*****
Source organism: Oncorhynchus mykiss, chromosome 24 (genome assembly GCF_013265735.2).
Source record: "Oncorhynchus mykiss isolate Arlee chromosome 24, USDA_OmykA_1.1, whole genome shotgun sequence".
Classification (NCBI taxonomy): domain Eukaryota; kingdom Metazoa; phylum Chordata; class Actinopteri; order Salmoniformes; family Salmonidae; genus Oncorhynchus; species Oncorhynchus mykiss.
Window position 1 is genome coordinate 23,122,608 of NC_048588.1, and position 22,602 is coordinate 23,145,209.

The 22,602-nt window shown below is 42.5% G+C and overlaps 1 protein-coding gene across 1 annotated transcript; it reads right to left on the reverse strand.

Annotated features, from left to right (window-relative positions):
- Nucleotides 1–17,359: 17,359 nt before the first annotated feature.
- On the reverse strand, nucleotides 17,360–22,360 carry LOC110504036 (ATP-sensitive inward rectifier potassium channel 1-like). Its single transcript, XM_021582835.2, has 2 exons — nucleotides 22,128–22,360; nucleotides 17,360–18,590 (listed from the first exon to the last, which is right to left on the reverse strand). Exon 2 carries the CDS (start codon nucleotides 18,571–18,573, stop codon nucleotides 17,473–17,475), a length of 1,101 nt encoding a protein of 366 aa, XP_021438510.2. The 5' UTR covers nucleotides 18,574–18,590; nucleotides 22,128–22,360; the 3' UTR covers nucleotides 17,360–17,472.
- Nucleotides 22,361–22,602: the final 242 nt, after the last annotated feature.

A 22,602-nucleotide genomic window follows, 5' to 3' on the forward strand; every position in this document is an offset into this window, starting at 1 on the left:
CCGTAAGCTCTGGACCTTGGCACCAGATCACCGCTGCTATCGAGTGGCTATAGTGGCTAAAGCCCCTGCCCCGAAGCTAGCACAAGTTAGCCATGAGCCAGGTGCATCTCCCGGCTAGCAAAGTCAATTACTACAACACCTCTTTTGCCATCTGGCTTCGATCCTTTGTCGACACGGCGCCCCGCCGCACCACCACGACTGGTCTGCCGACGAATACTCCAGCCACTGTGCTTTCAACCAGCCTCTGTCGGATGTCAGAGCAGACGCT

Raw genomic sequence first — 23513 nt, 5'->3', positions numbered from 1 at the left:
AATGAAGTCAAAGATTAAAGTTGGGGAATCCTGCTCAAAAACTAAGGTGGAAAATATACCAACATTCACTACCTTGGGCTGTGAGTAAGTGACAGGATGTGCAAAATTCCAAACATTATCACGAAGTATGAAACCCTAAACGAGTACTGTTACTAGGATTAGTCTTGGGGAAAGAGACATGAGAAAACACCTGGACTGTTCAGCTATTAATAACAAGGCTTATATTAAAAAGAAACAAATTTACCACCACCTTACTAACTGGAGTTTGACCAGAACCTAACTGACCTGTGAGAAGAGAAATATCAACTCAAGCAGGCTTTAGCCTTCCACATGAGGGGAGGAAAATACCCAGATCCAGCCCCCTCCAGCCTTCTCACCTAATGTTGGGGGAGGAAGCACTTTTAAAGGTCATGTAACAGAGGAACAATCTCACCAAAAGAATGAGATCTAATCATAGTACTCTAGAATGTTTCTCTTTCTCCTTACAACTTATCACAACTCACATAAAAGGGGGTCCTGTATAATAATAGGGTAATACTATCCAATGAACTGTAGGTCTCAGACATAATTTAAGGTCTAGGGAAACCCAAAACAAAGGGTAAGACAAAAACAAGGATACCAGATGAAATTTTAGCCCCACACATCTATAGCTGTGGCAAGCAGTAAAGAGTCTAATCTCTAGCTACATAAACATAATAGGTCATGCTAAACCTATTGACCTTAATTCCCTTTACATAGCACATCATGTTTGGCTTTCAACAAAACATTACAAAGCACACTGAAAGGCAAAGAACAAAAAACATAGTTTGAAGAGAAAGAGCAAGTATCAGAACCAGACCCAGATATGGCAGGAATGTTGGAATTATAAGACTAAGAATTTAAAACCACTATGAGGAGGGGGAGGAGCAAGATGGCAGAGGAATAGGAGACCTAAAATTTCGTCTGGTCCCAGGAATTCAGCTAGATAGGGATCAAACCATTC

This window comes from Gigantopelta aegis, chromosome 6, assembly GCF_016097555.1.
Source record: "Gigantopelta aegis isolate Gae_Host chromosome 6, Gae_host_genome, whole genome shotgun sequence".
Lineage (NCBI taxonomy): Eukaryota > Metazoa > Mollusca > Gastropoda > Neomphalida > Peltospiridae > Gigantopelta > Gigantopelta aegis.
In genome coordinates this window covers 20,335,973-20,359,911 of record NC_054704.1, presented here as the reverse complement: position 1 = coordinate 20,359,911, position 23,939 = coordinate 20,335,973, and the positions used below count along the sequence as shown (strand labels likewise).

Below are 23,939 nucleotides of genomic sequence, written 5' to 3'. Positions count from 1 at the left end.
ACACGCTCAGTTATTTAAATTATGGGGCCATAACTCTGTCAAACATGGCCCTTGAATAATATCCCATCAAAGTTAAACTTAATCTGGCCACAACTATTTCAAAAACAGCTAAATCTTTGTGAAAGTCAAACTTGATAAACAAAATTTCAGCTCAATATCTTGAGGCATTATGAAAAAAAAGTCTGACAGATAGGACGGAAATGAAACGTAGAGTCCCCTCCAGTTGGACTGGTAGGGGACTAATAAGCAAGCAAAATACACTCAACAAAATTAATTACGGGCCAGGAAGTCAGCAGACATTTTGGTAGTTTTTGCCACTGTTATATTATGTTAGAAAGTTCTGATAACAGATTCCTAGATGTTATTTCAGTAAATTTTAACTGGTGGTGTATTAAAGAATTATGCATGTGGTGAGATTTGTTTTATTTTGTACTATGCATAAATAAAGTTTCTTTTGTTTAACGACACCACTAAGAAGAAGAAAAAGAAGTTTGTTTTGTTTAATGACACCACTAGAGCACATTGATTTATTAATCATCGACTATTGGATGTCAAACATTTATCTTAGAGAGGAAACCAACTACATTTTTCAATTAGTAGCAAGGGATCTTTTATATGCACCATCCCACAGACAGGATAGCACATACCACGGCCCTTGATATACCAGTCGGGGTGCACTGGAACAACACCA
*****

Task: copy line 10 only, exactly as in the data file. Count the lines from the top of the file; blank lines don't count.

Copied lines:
A 22,602-nucleotide genomic window follows, 5' to 3' on the forward strand; every position in this document is an offset into this window, starting at 1 on the left: